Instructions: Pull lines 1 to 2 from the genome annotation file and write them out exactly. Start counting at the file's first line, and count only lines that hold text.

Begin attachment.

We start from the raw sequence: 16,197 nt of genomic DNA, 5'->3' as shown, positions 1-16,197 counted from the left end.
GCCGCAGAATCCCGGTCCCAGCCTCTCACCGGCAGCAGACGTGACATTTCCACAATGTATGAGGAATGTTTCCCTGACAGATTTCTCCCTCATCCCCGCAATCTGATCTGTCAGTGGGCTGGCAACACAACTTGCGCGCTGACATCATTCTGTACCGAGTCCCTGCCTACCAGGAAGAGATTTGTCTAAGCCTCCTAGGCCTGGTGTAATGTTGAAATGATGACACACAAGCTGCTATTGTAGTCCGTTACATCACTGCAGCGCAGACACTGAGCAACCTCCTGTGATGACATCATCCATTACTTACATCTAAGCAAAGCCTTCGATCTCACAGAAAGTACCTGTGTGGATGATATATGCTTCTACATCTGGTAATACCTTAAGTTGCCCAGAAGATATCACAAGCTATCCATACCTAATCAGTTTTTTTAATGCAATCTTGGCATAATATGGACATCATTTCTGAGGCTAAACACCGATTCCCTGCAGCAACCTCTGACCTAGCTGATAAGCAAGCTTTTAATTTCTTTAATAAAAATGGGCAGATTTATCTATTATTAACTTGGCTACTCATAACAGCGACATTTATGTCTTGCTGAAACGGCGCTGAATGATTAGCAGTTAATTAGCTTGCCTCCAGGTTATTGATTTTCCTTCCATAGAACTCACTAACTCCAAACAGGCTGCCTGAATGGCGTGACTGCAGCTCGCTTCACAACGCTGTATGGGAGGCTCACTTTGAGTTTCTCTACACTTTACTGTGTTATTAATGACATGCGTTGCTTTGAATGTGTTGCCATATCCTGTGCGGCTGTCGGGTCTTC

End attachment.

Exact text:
We start from the raw sequence: 16,197 nt of genomic DNA, 5'->3' as shown, positions 1-16,197 counted from the left end.
GCCGCAGAATCCCGGTCCCAGCCTCTCACCGGCAGCAGACGTGACATTTCCACAATGTATGAGGAATGTTTCCCTGACAGATTTCTCCCTCATCCCCGCAATCTGATCTGTCAGTGGGCTGGCAACACAACTTGCGCGCTGACATCATTCTGTACCGAGTCCCTGCCTACCAGGAAGAGATTTGTCTAAGCCTCCTAGGCCTGGTGTAATGTTGAAATGATGACACACAAGCTGCTATTGTAGTCCGTTACATCACTGCAGCGCAGACACTGAGCAACCTCCTGTGATGACATCATCCATTACTTACATCTAAGCAAAGCCTTCGATCTCACAGAAAGTACCTGTGTGGATGATATATGCTTCTACATCTGGTAATACCTTAAGTTGCCCAGAAGATATCACAAGCTATCCATACCTAATCAGTTTTTTTAATGCAATCTTGGCATAATATGGACATCATTTCTGAGGCTAAACACCGATTCCCTGCAGCAACCTCTGACCTAGCTGATAAGCAAGCTTTTAATTTCTTTAATAAAAATGGGCAGATTTATCTATTATTAACTTGGCTACTCATAACAGCGACATTTATGTCTTGCTGAAACGGCGCTGAATGATTAGCAGTTAATTAGCTTGCCTCCAGGTTATTGATTTTCCTTCCATAGAACTCACTAACTCCAAACAGGCTGCCTGAATGGCGTGACTGCAGCTCGCTTCACAACGCTGTATGGGAGGCTCACTTTGAGTTTCTCTACACTTTACTGTGTTATTAATGACATGCGTTGCTTTGAATGTGTTGCCATATCCTGTGCGGCTGTCGGGTCTTC